In order to facilitate more the growing business, he allowed his relatives to join him. In 1848, he and his brother, Benjamin formed the Cadbury Brother’s Company. Also, his sons, George and Richard, also started to become involved to the family business. In the 1850’s his two sons managed the London office. They helped the factory to attain a Royal Appointment from Queen Victoria. This allowed the company to place the royal seal to their packaging and increase the prestige of Cadbury.

The Royal appointment was followed by tragedy. John Cadbury’s wife, Candia, was diagnosed with tuberculosis. Cadbury enthusiasm to the business began to falter. And by the end of the decade, she died. It gave Cadbury a lasting effect. He lost all his vigor in running the business. His loss of vigor was reflected in the company, which saw huge decrease of sales and was tittering to bankruptcy. In 1860, he dissolved the partnership with his brother. On the following year, for the sake of the company, he passed the baton to his two sons, Richard and George. He officially retired.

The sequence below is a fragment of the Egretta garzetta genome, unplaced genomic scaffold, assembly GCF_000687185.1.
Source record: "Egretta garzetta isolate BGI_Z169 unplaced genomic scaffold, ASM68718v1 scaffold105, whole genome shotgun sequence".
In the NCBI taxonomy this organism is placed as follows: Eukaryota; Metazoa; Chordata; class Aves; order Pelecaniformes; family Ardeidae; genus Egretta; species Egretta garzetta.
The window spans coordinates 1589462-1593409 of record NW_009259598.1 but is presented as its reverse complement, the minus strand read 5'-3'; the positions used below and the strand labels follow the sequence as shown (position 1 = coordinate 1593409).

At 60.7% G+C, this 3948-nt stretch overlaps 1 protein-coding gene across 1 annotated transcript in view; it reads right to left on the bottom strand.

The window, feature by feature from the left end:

His sons rejuvenated the company. By puritanically saving, they restored the finance of the country which was in a bad condition when they took charge. In 1866, they catapulted the company back when they introduced a new product – the cocoa essence. They also presided over the move to establish a model factory in Bournville in 1879.

Meanwhile, John spent the rest of his life in quiet retirement. He passed away in 1889. Leaving a legacy of sweetness that his sons continued and expanded to new heights and became household name throughout the world.

See also:
Conrad Van Houten
Milton Hershey
Rodolphe Lindt

Cadbury, D. Chocolate War: The 150-Year Rivalry Between the World's Greatest Chocolate Makers. New York: Public Affairs, 2010.  

Mokyr, J. The Oxford Encyclopedia of Economic History. New York: Oxford University Press, 2003. 

Morck, R. A History of Corporate Governance Around the World: From Family Business to Professional Managers. Chicago: University of Chicago Press, 2005.

Prinz, D. On the Chocolate Trail: A Delicious Adventure Connecting Jews, Religions, History, Travel, Rituals and Recipes to the Magic Cacao. Vermont: Jewish Lights Publishing, 2013.